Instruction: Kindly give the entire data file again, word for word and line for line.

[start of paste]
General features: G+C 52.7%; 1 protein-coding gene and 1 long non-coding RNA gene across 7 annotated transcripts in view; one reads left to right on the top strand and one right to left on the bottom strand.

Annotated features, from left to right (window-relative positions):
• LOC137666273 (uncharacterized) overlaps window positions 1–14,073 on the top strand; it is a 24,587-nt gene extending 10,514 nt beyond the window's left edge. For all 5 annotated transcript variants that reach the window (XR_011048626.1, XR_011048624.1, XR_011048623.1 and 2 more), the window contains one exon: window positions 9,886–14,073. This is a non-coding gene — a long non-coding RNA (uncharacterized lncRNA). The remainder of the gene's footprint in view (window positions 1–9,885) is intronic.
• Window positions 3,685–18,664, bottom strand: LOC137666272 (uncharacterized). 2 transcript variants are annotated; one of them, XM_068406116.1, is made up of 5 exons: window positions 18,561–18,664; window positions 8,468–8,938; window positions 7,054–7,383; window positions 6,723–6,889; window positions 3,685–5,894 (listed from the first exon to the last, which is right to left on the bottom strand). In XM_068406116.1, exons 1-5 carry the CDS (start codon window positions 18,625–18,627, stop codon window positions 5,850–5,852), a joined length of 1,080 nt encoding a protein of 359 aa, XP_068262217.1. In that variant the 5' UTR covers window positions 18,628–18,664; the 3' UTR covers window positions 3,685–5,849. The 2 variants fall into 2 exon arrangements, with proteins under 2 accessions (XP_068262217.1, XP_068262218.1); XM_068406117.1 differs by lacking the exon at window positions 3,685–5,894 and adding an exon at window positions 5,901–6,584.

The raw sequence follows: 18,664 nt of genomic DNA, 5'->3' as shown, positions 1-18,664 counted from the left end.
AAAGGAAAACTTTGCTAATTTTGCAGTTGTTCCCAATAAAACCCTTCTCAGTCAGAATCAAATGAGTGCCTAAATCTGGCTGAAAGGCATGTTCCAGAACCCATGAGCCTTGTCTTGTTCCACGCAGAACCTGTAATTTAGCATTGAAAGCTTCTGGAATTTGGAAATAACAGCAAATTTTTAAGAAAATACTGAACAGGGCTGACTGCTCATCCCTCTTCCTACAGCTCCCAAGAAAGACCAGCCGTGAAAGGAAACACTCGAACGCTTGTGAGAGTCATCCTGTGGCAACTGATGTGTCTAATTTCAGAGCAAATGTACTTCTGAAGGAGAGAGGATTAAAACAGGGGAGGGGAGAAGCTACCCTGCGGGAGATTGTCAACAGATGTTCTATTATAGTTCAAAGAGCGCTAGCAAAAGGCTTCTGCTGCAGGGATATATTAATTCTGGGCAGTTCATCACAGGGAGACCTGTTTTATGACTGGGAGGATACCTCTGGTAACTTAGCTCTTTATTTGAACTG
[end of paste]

General features: G+C 52.7%; 1 protein-coding gene and 1 long non-coding RNA gene across 7 annotated transcripts in view; one reads left to right on the top strand and one right to left on the bottom strand.

Annotated features, from left to right (window-relative positions):
• LOC137666273 (uncharacterized) overlaps window positions 1–14,073 on the top strand; it is a 24,587-nt gene extending 10,514 nt beyond the window's left edge. For all 5 annotated transcript variants that reach the window (XR_011048626.1, XR_011048624.1, XR_011048623.1 and 2 more), the window contains one exon: window positions 9,886–14,073. This is a non-coding gene — a long non-coding RNA (uncharacterized lncRNA). The remainder of the gene's footprint in view (window positions 1–9,885) is intronic.
• Window positions 3,685–18,664, bottom strand: LOC137666272 (uncharacterized). 2 transcript variants are annotated; one of them, XM_068406116.1, is made up of 5 exons: window positions 18,561–18,664; window positions 8,468–8,938; window positions 7,054–7,383; window positions 6,723–6,889; window positions 3,685–5,894 (listed from the first exon to the last, which is right to left on the bottom strand). In XM_068406116.1, exons 1-5 carry the CDS (start codon window positions 18,625–18,627, stop codon window positions 5,850–5,852), a joined length of 1,080 nt encoding a protein of 359 aa, XP_068262217.1. In that variant the 5' UTR covers window positions 18,628–18,664; the 3' UTR covers window positions 3,685–5,849. The 2 variants fall into 2 exon arrangements, with proteins under 2 accessions (XP_068262217.1, XP_068262218.1); XM_068406117.1 differs by lacking the exon at window positions 3,685–5,894 and adding an exon at window positions 5,901–6,584.

The raw sequence follows: 18,664 nt of genomic DNA, 5'->3' as shown, positions 1-18,664 counted from the left end.
AAAGGAAAACTTTGCTAATTTTGCAGTTGTTCCCAATAAAACCCTTCTCAGTCAGAATCAAATGAGTGCCTAAATCTGGCTGAAAGGCATGTTCCAGAACCCATGAGCCTTGTCTTGTTCCACGCAGAACCTGTAATTTAGCATTGAAAGCTTCTGGAATTTGGAAATAACAGCAAATTTTTAAGAAAATACTGAACAGGGCTGACTGCTCATCCCTCTTCCTACAGCTCCCAAGAAAGACCAGCCGTGAAAGGAAACACTCGAACGCTTGTGAGAGTCATCCTGTGGCAACTGATGTGTCTAATTTCAGAGCAAATGTACTTCTGAAGGAGAGAGGATTAAAACAGGGGAGGGGAGAAGCTACCCTGCGGGAGATTGTCAACAGATGTTCTATTATAGTTCAAAGAGCGCTAGCAAAAGGCTTCTGCTGCAGGGATATATTAATTCTGGGCAGTTCATCACAGGGAGACCTGTTTTATGACTGGGAGGATACCTCTGGTAACTTAGCTCTTTATTTGAACTG